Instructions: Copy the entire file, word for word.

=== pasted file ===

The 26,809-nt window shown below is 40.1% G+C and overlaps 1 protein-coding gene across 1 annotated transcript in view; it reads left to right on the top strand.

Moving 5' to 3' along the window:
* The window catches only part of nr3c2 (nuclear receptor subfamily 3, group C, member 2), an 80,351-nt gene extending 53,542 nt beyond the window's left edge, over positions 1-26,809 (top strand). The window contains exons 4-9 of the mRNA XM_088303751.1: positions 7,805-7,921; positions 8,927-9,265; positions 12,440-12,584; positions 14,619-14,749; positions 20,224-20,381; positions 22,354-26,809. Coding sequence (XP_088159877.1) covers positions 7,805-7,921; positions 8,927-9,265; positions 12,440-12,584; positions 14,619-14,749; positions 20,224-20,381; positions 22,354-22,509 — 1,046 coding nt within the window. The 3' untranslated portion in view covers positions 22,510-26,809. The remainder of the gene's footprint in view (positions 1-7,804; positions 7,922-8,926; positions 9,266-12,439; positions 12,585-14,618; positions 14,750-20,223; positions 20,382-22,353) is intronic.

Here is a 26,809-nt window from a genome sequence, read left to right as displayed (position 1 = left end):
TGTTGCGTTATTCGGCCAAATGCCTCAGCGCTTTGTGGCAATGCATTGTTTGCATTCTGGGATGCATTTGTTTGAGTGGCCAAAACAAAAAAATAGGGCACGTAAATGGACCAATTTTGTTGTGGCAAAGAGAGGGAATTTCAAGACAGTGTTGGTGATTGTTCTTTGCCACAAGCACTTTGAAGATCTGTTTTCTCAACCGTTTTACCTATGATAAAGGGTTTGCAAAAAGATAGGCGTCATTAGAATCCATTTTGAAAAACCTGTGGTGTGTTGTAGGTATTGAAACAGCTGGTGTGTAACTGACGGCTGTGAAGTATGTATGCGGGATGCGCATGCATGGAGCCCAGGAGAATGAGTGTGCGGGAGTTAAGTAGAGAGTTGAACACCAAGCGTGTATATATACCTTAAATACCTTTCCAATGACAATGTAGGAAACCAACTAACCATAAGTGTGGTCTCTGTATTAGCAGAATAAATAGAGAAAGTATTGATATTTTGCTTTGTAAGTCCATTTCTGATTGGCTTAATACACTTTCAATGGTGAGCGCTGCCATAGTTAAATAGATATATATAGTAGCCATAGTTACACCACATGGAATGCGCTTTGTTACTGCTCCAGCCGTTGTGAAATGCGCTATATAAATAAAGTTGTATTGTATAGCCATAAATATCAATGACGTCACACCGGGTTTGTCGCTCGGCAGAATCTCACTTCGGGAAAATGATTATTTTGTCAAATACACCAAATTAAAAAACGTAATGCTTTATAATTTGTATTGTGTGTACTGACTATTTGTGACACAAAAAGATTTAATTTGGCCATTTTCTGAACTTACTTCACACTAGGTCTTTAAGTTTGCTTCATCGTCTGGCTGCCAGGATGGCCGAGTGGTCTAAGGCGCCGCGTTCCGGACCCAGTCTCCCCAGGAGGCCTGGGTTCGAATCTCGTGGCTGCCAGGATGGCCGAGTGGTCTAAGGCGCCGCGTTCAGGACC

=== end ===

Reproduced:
The 26,809-nt window shown below is 40.1% G+C and overlaps 1 protein-coding gene across 1 annotated transcript in view; it reads left to right on the top strand.

Moving 5' to 3' along the window:
* The window catches only part of nr3c2 (nuclear receptor subfamily 3, group C, member 2), an 80,351-nt gene extending 53,542 nt beyond the window's left edge, over positions 1-26,809 (top strand). The window contains exons 4-9 of the mRNA XM_088303751.1: positions 7,805-7,921; positions 8,927-9,265; positions 12,440-12,584; positions 14,619-14,749; positions 20,224-20,381; positions 22,354-26,809. Coding sequence (XP_088159877.1) covers positions 7,805-7,921; positions 8,927-9,265; positions 12,440-12,584; positions 14,619-14,749; positions 20,224-20,381; positions 22,354-22,509 — 1,046 coding nt within the window. The 3' untranslated portion in view covers positions 22,510-26,809. The remainder of the gene's footprint in view (positions 1-7,804; positions 7,922-8,926; positions 9,266-12,439; positions 12,585-14,618; positions 14,750-20,223; positions 20,382-22,353) is intronic.

Here is a 26,809-nt window from a genome sequence, read left to right as displayed (position 1 = left end):
TGTTGCGTTATTCGGCCAAATGCCTCAGCGCTTTGTGGCAATGCATTGTTTGCATTCTGGGATGCATTTGTTTGAGTGGCCAAAACAAAAAAATAGGGCACGTAAATGGACCAATTTTGTTGTGGCAAAGAGAGGGAATTTCAAGACAGTGTTGGTGATTGTTCTTTGCCACAAGCACTTTGAAGATCTGTTTTCTCAACCGTTTTACCTATGATAAAGGGTTTGCAAAAAGATAGGCGTCATTAGAATCCATTTTGAAAAACCTGTGGTGTGTTGTAGGTATTGAAACAGCTGGTGTGTAACTGACGGCTGTGAAGTATGTATGCGGGATGCGCATGCATGGAGCCCAGGAGAATGAGTGTGCGGGAGTTAAGTAGAGAGTTGAACACCAAGCGTGTATATATACCTTAAATACCTTTCCAATGACAATGTAGGAAACCAACTAACCATAAGTGTGGTCTCTGTATTAGCAGAATAAATAGAGAAAGTATTGATATTTTGCTTTGTAAGTCCATTTCTGATTGGCTTAATACACTTTCAATGGTGAGCGCTGCCATAGTTAAATAGATATATATAGTAGCCATAGTTACACCACATGGAATGCGCTTTGTTACTGCTCCAGCCGTTGTGAAATGCGCTATATAAATAAAGTTGTATTGTATAGCCATAAATATCAATGACGTCACACCGGGTTTGTCGCTCGGCAGAATCTCACTTCGGGAAAATGATTATTTTGTCAAATACACCAAATTAAAAAACGTAATGCTTTATAATTTGTATTGTGTGTACTGACTATTTGTGACACAAAAAGATTTAATTTGGCCATTTTCTGAACTTACTTCACACTAGGTCTTTAAGTTTGCTTCATCGTCTGGCTGCCAGGATGGCCGAGTGGTCTAAGGCGCCGCGTTCCGGACCCAGTCTCCCCAGGAGGCCTGGGTTCGAATCTCGTGGCTGCCAGGATGGCCGAGTGGTCTAAGGCGCCGCGTTCAGGACC